How a CPU works?

Programming Answer

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Safarov answered

CPU is a central processing unit and it's an essential part of computer where is information is processed. Modern CPUs generally have multiple cores and each core has clock which ticking each time CPU's core does some operation. Frequency of clock is commonly referred as processing speed and measured in hertz. As nowadays we have fast computers we generally use Gigahertz (GHz).

Main part of processor is called "Control Unit" which talks to memory (RAM), ALU (Arithmetic Logic Unit), also outputs to devices through motherboard. Control Unit has bus that sends data to memory which gets instructions from memory, then saves them to registers to perform operations on ALU later. Also there are 2 wires from CPU to memory called "enable" and "set". Enable is used when we want retrieve information, set is used to update data in RAM.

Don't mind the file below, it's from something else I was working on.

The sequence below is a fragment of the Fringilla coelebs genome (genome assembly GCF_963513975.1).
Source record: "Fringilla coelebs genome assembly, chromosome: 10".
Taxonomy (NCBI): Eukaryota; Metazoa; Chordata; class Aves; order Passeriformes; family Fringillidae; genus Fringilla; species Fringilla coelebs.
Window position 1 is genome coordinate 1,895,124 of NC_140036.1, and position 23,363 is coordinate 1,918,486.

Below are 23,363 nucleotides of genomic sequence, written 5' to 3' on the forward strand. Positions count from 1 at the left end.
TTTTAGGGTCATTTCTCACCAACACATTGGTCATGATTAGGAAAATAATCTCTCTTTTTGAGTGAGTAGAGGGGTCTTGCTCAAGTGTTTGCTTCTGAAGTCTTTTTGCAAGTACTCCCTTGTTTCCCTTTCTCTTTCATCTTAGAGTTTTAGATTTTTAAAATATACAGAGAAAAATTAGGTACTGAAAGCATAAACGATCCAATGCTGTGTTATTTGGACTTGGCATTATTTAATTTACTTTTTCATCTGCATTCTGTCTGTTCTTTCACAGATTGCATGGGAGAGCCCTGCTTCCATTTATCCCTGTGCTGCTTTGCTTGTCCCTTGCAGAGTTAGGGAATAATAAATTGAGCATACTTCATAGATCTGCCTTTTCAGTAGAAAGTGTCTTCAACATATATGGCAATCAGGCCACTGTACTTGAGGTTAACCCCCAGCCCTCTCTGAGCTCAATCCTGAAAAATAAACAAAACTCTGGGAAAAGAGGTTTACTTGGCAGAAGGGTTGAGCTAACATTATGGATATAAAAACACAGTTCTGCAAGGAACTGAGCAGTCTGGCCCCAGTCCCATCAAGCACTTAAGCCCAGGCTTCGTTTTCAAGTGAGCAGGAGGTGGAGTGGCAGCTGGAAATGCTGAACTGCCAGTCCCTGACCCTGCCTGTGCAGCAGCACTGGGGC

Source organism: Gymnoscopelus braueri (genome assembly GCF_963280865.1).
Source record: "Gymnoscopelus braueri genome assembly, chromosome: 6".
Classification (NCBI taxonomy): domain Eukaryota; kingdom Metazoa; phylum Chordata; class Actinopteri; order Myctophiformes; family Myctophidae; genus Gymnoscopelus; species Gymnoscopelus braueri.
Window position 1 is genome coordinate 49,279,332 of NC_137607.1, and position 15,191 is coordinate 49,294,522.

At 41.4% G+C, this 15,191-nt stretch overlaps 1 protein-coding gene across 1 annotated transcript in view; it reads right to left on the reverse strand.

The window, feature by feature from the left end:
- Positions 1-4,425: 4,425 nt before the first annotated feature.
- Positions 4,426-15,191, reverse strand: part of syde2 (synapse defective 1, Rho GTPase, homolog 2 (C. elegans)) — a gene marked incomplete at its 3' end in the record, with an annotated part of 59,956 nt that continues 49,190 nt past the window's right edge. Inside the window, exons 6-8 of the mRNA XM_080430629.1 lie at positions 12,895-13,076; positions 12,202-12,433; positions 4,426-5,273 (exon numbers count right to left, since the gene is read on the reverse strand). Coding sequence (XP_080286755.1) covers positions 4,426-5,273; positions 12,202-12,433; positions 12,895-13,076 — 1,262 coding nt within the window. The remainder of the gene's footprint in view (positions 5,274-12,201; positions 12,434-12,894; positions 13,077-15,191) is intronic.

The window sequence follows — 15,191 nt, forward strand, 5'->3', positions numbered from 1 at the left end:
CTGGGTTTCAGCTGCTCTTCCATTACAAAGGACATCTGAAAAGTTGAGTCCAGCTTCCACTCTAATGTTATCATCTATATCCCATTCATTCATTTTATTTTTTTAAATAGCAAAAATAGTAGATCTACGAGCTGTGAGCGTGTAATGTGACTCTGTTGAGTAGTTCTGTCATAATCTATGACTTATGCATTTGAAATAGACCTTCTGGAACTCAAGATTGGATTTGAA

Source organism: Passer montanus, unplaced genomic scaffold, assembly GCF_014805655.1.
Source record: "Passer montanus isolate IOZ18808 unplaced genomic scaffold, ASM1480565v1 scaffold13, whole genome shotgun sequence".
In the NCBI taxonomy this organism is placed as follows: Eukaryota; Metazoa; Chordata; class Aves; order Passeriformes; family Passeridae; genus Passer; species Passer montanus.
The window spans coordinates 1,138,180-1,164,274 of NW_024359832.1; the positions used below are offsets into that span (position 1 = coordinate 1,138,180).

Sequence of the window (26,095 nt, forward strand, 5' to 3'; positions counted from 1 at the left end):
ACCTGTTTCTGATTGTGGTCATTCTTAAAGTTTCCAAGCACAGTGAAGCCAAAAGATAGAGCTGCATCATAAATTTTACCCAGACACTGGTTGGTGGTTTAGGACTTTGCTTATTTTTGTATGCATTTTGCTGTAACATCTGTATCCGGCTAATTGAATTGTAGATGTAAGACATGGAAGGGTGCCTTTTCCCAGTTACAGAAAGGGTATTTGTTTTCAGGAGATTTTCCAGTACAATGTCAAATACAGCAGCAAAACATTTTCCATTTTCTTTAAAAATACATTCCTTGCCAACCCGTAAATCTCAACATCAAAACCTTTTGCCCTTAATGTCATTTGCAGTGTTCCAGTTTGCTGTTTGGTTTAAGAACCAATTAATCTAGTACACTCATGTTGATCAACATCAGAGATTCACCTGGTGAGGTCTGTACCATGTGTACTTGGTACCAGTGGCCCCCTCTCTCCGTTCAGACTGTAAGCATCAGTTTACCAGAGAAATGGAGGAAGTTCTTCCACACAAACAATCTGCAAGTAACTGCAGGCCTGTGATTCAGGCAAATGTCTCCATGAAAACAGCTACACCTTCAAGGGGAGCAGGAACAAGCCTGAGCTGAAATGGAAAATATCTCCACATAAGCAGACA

Control Unit talks to ALU similar with "enable" and "set" wires also, 2 input and 1 output registers. If operation is comparing ALU saves result in flags for Control Unit to decide what to with it when next instruction comes from RAM. Also there is many other registers in Control Unit to save information temporarily when talking to ALU and RAM. More important ones are: Instructions register, memory adress register and program counter ( also called instuction address counter).

Each time program looks for program counter register for next instruction address, then it send address to memory address register - in case of instruction it send it to RAM after "enable" wire is on. it will get data to data bus and in turn it is saved in Instructions register which tells Control Unit what to do next.

Also there is many CPU architectures, as of today mainly used ones are 32bit and 64bit. More bits mean more can be sent and read from RAM in a single tick. 64bits CPU needs wider bus and registers, but they operate faster because can process more data at once.

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